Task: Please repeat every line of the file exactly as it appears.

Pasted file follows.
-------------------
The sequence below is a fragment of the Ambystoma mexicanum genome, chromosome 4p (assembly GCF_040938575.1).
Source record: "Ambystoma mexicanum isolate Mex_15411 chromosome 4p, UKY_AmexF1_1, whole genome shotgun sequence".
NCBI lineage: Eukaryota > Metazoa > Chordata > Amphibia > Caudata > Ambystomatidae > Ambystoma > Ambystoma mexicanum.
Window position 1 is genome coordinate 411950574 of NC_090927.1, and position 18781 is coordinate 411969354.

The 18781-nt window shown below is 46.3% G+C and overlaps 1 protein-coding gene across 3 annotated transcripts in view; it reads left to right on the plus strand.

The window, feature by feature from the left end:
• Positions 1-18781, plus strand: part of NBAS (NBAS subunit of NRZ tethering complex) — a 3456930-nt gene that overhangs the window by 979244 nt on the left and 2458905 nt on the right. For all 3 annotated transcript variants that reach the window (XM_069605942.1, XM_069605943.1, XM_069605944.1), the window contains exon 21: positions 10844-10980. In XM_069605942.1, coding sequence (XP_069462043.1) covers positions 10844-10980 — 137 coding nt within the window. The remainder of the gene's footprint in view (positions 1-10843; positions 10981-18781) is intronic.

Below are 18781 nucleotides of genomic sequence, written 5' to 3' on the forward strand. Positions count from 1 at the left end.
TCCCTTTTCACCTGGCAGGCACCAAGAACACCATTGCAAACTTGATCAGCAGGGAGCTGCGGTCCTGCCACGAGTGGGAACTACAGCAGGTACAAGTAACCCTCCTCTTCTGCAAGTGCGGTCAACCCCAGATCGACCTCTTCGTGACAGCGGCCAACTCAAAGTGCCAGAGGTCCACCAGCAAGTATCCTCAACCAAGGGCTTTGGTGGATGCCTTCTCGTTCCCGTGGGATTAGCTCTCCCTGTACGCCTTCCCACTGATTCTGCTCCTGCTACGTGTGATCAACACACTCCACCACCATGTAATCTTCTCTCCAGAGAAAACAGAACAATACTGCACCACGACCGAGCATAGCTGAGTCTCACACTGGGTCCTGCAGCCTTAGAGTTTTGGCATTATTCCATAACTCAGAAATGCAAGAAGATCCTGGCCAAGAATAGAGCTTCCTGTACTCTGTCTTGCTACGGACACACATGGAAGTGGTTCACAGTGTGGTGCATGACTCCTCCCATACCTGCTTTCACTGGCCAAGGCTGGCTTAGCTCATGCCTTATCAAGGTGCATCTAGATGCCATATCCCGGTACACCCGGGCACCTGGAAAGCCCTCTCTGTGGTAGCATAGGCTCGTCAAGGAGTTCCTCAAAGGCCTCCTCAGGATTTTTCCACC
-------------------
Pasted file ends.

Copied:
The sequence below is a fragment of the Ambystoma mexicanum genome, chromosome 4p (assembly GCF_040938575.1).
Source record: "Ambystoma mexicanum isolate Mex_15411 chromosome 4p, UKY_AmexF1_1, whole genome shotgun sequence".
NCBI lineage: Eukaryota > Metazoa > Chordata > Amphibia > Caudata > Ambystomatidae > Ambystoma > Ambystoma mexicanum.
Window position 1 is genome coordinate 411950574 of NC_090927.1, and position 18781 is coordinate 411969354.

The 18781-nt window shown below is 46.3% G+C and overlaps 1 protein-coding gene across 3 annotated transcripts in view; it reads left to right on the plus strand.

The window, feature by feature from the left end:
• Positions 1-18781, plus strand: part of NBAS (NBAS subunit of NRZ tethering complex) — a 3456930-nt gene that overhangs the window by 979244 nt on the left and 2458905 nt on the right. For all 3 annotated transcript variants that reach the window (XM_069605942.1, XM_069605943.1, XM_069605944.1), the window contains exon 21: positions 10844-10980. In XM_069605942.1, coding sequence (XP_069462043.1) covers positions 10844-10980 — 137 coding nt within the window. The remainder of the gene's footprint in view (positions 1-10843; positions 10981-18781) is intronic.

Below are 18781 nucleotides of genomic sequence, written 5' to 3' on the forward strand. Positions count from 1 at the left end.
TCCCTTTTCACCTGGCAGGCACCAAGAACACCATTGCAAACTTGATCAGCAGGGAGCTGCGGTCCTGCCACGAGTGGGAACTACAGCAGGTACAAGTAACCCTCCTCTTCTGCAAGTGCGGTCAACCCCAGATCGACCTCTTCGTGACAGCGGCCAACTCAAAGTGCCAGAGGTCCACCAGCAAGTATCCTCAACCAAGGGCTTTGGTGGATGCCTTCTCGTTCCCGTGGGATTAGCTCTCCCTGTACGCCTTCCCACTGATTCTGCTCCTGCTACGTGTGATCAACACACTCCACCACCATGTAATCTTCTCTCCAGAGAAAACAGAACAATACTGCACCACGACCGAGCATAGCTGAGTCTCACACTGGGTCCTGCAGCCTTAGAGTTTTGGCATTATTCCATAACTCAGAAATGCAAGAAGATCCTGGCCAAGAATAGAGCTTCCTGTACTCTGTCTTGCTACGGACACACATGGAAGTGGTTCACAGTGTGGTGCATGACTCCTCCCATACCTGCTTTCACTGGCCAAGGCTGGCTTAGCTCATGCCTTATCAAGGTGCATCTAGATGCCATATCCCGGTACACCCGGGCACCTGGAAAGCCCTCTCTGTGGTAGCATAGGCTCGTCAAGGAGTTCCTCAAAGGCCTCCTCAGGATTTTTCCACC